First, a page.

Candles, wine, bubble baths, face masks, and a vegan Charcuterie Board, this was my version of self-care. I’d drown my sorrows, career frustrations, the pandemic, and everything else in a 5 step self-care regimen that spoke to me.
I was part of the #Selfcare on Social media without realizing that this was another quick fix, an instant gratification move by capitalism that had gotten me thinking that a bubble bath will fix my problems. In my mind, spending time obsessing about a different face mask and the right dry wine, was all the self-care there was, after all, wasn’t everybody doing the same on the gram?
This was my own 5 step self-care routine:
Every Sunday, I’d wake up at around 9.00 a.m. EAT, and this would be my routine and approximate costs.
- A cup of coffee- Ksh.350 (more expensive than the usual because I’m a vegan hence plant milk instead of the usual milk.)
- A long bath, coupled up with a face mask, I’d change depending on my mood this roughly costs Ksh.500.
- Sparkling wine -Ksh.1,250
- Pizza with extra topping -Ksh.1,200
In my honest opinion, all this makes sense, taking time out to relax and enjoy life is important. The big question for me is how do we practice self-care? Does self-care come with a manual; what does self-care mean and look like?
After being influenced by these questions, I took a trip down good old Google to learn a little bit more and this is what I found.
Self–care is any activity that we do deliberately in order to take care of our mental, emotional, and physical health. Good self-care is key to an improved mood and reduced anxiety. It’s also key to a good relationship with one’s self and others. To unpack this, self-care is basically taking care of all elements of one’s self. It has no rules to it, one is required to do as they please.
Self-care is any activity that we do deliberately to take care of our mental, emotional and physical health.~Raphailia Michael MA
Going back to my routine, I realised that I was, first of all, keeping up with the Joneses, two, I did not have a proper idea of what self-care was hence was not taking care of myself. The other lesson that I got from this, was that I was spending money on stuff I did not need. So In hindsight, I was spending Ksh. 3200 Kenya shillings every Sunday on a self-care routine. Allow me to unpack this for you. If multiplied by 4, my self-care expenditure summed up to Ksh.6800.What was I thinking?
I was out here spiralling out of control, Spending like the rich man, yet I was Lazarus! If this isn’t shocking enough, the amount spent every weekend wouldn’t be inclusive of other expenses like transport that I would incur during the same week. I was digging a hole all by myself, spending money on liabilities; a habit that would affect me in the long run. To paint a bigger picture, if I carried on with this habit I’d never fulfill my dream of retiring by the beach. The other insight I got from this, was that even though I was investing a lot into my self-care routine, I was having a hard time relaxing as my finances were not in order.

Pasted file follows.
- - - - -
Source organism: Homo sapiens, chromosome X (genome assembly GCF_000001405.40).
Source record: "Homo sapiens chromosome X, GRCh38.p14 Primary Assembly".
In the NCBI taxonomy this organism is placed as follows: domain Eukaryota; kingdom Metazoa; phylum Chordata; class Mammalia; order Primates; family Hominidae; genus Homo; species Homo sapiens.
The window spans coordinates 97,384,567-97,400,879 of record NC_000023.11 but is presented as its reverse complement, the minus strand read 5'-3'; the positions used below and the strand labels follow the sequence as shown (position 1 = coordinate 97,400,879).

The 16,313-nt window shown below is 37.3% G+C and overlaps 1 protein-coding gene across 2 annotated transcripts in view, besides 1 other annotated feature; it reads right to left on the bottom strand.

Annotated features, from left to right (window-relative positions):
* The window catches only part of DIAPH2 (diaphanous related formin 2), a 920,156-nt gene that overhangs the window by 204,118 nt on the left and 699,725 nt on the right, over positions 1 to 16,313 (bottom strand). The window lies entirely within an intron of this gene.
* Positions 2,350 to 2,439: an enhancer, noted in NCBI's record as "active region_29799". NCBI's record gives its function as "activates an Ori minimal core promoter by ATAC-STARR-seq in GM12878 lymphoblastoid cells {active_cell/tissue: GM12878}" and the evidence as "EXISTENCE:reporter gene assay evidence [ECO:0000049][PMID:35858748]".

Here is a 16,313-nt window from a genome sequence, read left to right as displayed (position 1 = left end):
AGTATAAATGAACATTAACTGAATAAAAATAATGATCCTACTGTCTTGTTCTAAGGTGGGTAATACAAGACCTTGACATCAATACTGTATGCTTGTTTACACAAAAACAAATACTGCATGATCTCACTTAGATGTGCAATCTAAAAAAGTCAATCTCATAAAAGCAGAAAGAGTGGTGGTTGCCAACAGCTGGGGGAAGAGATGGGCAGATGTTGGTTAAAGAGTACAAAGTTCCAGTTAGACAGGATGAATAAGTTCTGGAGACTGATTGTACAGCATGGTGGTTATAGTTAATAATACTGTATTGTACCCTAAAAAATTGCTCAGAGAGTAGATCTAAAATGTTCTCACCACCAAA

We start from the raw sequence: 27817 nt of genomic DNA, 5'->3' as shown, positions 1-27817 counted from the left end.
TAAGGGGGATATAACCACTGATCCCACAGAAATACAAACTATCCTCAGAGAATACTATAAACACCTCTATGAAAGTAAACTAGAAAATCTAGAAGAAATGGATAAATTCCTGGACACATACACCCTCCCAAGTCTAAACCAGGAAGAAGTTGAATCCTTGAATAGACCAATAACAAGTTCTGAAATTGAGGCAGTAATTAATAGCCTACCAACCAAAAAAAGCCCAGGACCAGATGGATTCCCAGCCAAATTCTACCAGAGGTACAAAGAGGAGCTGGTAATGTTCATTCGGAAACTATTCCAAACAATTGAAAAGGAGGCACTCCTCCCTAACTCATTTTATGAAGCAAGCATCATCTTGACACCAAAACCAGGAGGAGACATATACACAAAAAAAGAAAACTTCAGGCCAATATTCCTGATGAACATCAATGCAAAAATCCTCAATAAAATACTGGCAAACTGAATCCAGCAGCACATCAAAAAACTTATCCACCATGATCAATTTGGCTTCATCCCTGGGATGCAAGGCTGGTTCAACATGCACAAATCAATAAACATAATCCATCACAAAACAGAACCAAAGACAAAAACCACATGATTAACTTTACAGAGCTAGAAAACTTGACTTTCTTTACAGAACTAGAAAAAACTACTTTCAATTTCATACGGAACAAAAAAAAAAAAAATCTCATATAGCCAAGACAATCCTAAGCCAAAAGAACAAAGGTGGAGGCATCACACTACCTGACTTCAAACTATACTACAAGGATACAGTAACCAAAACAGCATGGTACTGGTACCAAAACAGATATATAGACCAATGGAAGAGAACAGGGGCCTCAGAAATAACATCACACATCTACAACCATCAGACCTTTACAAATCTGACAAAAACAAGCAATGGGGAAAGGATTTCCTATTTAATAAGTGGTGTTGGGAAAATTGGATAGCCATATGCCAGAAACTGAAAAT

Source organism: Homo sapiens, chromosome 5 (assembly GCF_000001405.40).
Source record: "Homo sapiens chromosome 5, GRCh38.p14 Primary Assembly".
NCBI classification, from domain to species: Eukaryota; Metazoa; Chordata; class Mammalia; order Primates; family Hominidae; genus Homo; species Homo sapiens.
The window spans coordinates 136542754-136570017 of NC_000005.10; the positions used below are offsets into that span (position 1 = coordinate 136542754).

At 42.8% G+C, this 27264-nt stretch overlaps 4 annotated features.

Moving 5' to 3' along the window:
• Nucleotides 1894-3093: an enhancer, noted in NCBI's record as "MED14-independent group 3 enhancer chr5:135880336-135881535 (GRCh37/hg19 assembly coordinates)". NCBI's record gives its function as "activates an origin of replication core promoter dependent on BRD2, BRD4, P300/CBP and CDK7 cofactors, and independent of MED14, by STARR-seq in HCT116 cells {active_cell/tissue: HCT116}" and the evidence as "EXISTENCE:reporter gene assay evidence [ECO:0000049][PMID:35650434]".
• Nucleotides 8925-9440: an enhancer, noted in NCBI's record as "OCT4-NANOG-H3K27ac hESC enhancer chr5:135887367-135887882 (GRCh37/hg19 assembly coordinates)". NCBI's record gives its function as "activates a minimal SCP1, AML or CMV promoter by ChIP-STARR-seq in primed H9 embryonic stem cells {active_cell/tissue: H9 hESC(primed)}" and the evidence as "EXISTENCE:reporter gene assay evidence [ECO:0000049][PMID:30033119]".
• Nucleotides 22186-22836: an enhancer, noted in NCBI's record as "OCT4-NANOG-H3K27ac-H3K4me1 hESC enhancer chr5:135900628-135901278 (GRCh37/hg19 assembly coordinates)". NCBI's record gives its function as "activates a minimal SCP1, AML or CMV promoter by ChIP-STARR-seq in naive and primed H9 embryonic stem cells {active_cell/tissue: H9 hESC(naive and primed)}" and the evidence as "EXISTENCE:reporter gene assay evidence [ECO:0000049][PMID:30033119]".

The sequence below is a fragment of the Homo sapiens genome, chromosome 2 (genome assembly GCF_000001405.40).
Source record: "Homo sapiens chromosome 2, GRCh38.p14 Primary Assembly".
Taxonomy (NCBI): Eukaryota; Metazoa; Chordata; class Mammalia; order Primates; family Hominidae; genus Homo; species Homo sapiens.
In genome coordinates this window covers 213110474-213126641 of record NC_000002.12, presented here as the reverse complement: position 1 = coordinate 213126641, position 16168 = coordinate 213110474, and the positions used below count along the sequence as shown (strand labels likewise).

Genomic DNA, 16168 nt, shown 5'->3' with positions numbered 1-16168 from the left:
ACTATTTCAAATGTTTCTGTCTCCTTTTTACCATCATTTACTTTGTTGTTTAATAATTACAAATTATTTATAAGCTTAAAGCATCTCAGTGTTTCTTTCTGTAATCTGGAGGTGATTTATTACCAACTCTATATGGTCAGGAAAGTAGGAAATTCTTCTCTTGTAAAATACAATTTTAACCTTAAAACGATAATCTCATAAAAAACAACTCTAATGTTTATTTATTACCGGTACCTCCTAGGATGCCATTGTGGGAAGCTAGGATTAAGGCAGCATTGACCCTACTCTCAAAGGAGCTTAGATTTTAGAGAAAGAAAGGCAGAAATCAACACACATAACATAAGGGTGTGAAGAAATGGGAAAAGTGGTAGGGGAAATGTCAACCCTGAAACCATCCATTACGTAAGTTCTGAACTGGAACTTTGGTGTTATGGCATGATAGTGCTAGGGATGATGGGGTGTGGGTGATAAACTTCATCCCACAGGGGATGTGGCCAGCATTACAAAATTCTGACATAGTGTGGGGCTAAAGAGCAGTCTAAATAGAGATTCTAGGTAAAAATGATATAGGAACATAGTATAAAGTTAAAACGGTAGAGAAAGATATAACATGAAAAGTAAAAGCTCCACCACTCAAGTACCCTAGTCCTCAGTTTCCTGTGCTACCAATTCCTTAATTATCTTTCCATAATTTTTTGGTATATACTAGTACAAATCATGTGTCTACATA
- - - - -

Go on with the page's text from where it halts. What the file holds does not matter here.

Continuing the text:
From my analysis, I came to the conclusion that spending money isn’t self-care. Spending money and feeling good aren’t intrinsically linked. While research shows that spending money on experiences makes us happier than buying physical objects (exceptions include books, i.e., experiential objects), we’ve found no comprehensive research to prove that money makes you happy. People who value time over money have been proven to be the happiest among us. A recent income satiation study from 2018 found that a certain level of income ($105,000 in North America) was the optimal level of income to be happy — and questions the notion that more money equals more happiness.
So how do we redefine self-care? After all, we can’t simply wash away our problems and stress with a new bubble bath product. Maybe the new goal for 2021 self-care should look different than it does today: balance your bank account, create a manageable plan to pay off debts, open a line of credit for the first time, listen to a financial podcast to learn more about your money, be aware and in touch with our finances, understand the potential and limits we’re working with. Financial wellness is the new goal to strive towards.
“If you’re in a position to revamp your financial wellness, it’s definitely a worthy endeavour,” Anna Borges, author of The More or Less Definitive Guide to Self-Care, Financial self-care isn’t about your net worth, but about taking control of your financial knowledge and, if possible, the financial situation. Stress and anxiety about money may never disappear but if I’m being totally honest, being at the top of one’s finances alleviates stress and pressure, which in itself makes room for proper relaxation.
Isn’t this the self-care we should all aim for? I obviously had to change my #Self Care regimen from the 5 steps to just 2 or sometimes one. In recent weeks, I have found myself more relaxed after having my money date, which are monthly financial days when I take time out to look into my finances and have proper financial housekeeping. This and of course Dave Ramsey’s baby steps have been key in my investing in long-term happiness.